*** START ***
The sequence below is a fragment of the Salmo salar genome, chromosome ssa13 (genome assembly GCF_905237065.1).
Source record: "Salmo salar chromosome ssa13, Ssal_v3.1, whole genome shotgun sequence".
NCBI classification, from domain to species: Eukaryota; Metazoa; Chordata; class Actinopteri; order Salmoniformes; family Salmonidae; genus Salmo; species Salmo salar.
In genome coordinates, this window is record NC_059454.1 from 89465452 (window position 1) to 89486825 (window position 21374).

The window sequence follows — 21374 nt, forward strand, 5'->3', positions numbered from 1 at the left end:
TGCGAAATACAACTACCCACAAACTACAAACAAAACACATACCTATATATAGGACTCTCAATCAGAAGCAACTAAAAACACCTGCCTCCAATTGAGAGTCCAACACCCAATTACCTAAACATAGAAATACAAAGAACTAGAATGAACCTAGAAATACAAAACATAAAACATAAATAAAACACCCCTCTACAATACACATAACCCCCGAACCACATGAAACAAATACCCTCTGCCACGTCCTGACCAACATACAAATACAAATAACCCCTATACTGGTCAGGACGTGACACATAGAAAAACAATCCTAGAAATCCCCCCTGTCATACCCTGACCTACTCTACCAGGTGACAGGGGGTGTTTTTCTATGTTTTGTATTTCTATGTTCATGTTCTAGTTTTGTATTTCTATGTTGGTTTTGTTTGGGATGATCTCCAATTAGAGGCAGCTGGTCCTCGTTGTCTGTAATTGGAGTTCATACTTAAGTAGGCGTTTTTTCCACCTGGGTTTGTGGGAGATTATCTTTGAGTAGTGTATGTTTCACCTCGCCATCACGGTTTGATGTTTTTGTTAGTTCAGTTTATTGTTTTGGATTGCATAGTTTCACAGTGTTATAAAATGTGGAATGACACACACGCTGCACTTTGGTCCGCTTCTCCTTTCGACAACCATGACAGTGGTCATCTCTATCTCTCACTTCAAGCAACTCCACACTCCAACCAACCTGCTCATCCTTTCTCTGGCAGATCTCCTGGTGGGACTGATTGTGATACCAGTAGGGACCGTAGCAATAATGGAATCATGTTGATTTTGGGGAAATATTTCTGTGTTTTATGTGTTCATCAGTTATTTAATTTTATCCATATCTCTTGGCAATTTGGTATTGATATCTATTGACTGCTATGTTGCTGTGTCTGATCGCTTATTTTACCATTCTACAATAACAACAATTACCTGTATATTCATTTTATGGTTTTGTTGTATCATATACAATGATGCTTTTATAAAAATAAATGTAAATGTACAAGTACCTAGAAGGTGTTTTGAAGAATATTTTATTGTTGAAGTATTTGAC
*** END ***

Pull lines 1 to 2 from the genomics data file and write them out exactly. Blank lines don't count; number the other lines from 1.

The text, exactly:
The sequence below is a fragment of the Salmo salar genome, chromosome ssa13 (genome assembly GCF_905237065.1).
Source record: "Salmo salar chromosome ssa13, Ssal_v3.1, whole genome shotgun sequence".